This is the second time out for Stewart, a California singer/songwriter who has also been an actress and television producer and whose musical endeavours have been likened to Sheryl Crow. Working with producer Greg Critchley and recording in the famed Sunset Sound Studio, she has delivered eleven songs of strident roots tinged rock. The players include veteran LA sessionier Marty Rifkin and guitarist Joshua Grange. Stewart has had a hand in writing the bulk of these songs, written following the death of her father. They are reflective in mood. The majority of the songs are largely drawn from Stewart’s look at her own and the lives of those around her.
Given that premise, the music is largely upfront with Stewart’s voice front and centre. With no lyric sheet to refer to, the songs largely register around the choruses. Black and Blue features both pedal steel and banjo, but is not a song that you would categorise as in any way traditional. It should however appeal to those who might have enjoy Sheryl Crow’s music, including her most recent album or some of the current crop of Nashville artists. I Lied is a slow song which features some atmospheric slide guitar from Blake Mills. Another songs that broods is the regretful A Little More that deals sadness, memory and loss over the full-on sound that features some fine guitar and a dominant rhythm section. The beat is again the power behind We’ll Learn, another song that is driven by the solid performance of the players and a chorus of “all you need is love, love, love” underpinning the nature of the learning experience.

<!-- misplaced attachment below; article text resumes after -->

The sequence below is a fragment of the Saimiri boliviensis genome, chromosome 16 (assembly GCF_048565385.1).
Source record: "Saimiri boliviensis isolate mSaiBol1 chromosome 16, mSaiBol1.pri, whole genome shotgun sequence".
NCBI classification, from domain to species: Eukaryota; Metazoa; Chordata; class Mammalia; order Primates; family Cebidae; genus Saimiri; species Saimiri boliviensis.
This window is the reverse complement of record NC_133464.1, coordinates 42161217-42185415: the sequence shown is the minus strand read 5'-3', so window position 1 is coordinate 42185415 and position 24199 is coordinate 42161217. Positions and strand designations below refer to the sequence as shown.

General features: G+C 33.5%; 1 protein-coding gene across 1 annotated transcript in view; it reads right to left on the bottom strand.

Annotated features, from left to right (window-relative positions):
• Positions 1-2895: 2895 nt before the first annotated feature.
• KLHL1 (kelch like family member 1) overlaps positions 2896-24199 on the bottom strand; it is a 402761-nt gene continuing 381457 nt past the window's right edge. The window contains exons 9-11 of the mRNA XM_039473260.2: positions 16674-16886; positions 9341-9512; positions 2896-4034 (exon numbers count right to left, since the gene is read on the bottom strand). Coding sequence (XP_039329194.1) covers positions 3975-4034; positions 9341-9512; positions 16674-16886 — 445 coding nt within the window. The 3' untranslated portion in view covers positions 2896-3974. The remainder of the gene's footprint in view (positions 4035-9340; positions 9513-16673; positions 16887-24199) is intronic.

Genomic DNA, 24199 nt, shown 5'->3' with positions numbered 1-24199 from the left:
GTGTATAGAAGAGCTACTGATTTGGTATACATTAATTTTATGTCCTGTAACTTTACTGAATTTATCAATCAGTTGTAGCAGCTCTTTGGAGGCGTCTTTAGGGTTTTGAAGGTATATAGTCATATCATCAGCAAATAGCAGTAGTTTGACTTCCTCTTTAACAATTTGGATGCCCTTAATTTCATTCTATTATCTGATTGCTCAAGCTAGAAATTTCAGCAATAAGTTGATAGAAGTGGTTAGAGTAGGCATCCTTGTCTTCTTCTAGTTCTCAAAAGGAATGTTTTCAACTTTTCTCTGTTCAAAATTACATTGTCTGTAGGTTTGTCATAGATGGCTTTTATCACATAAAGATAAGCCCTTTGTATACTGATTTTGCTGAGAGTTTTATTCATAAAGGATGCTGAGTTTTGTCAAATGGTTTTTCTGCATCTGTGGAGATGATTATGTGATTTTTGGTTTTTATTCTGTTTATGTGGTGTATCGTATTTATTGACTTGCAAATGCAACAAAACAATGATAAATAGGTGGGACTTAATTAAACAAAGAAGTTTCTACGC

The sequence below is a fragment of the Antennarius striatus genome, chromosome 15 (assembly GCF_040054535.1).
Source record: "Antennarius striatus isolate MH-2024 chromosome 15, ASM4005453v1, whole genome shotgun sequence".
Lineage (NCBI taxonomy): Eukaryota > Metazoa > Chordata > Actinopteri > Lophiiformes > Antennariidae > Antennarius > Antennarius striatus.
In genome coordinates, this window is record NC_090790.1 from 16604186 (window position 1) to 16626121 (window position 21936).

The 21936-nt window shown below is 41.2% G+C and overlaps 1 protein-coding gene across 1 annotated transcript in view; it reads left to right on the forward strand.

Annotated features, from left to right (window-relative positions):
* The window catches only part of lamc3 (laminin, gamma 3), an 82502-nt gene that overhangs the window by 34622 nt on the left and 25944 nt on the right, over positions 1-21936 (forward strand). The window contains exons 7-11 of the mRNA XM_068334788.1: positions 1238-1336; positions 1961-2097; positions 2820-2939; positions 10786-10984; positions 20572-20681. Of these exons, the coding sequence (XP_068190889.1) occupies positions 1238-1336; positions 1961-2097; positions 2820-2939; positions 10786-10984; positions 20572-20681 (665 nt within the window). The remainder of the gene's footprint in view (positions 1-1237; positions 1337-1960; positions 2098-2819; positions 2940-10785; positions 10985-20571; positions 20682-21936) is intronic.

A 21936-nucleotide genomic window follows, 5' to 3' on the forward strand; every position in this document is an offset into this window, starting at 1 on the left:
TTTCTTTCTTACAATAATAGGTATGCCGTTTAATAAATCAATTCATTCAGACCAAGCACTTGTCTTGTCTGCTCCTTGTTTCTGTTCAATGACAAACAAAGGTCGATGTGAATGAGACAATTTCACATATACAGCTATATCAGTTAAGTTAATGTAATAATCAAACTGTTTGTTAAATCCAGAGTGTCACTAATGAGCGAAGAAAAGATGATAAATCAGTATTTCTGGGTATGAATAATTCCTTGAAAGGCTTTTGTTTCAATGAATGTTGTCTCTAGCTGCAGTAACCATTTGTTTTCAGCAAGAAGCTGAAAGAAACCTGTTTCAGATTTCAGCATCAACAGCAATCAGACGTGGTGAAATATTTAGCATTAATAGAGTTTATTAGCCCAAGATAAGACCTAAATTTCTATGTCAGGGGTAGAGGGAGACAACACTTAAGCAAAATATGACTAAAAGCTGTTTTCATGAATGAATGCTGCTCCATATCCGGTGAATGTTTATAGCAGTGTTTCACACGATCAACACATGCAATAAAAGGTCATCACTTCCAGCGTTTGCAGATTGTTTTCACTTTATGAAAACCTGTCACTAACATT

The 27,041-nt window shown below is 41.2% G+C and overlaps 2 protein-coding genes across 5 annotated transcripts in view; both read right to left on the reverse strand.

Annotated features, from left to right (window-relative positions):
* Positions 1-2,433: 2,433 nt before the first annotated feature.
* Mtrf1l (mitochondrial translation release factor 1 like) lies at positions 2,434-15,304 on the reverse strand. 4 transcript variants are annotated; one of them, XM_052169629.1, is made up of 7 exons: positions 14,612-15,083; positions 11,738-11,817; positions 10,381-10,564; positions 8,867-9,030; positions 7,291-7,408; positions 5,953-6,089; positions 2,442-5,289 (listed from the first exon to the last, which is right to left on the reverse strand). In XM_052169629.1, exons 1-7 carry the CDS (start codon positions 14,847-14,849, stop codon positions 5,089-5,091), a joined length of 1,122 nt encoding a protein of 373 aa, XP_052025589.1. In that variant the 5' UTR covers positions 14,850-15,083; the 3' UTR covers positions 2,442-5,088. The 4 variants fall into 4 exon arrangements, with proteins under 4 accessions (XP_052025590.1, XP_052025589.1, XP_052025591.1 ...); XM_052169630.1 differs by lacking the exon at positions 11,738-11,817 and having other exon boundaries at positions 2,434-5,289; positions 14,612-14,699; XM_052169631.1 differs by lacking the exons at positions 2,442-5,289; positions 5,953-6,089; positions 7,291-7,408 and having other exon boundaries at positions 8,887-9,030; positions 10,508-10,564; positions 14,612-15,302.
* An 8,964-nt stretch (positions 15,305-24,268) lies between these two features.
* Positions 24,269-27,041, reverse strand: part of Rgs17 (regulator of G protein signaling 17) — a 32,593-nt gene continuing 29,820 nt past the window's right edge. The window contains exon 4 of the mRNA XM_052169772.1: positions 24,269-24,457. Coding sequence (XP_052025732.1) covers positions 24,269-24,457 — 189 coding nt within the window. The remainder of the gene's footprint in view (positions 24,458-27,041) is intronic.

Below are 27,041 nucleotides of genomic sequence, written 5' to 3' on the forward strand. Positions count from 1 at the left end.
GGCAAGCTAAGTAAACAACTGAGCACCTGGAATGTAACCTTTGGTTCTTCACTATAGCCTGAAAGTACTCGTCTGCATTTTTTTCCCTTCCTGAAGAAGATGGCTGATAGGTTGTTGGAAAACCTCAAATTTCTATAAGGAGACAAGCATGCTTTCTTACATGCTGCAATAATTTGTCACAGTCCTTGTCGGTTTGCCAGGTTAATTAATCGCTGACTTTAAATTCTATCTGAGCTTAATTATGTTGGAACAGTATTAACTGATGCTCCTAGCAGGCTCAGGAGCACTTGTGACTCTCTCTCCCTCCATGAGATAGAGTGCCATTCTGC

Love as redemption would seem to be an enduring part of Stewart’s outlook, even if the songs often take a more realistic approach. Evelyn is a song about someone who did her best for others while Had it All is about making a difference when you had it all at one time. This is taken at a slightly less full on sound and works well. The album closes with Underneath, a song about being stronger that many see on the surface and is again delivered with a strong voice and full backing that is the hallmark of the sound throughout.
What It Is is an album that will not really appeal to those who prefer something more traditional or subtle, but those who like their music to rock in a raw way with hints of roots rock may enjoy. There is a certain groove to Stewart’s vocals that has also seen her compared to Bonnie Raitt, perhaps more as an artist who is continuing the direction of artists like Crow and Raitt before her, without emulating either. In the end What it Is is what it is.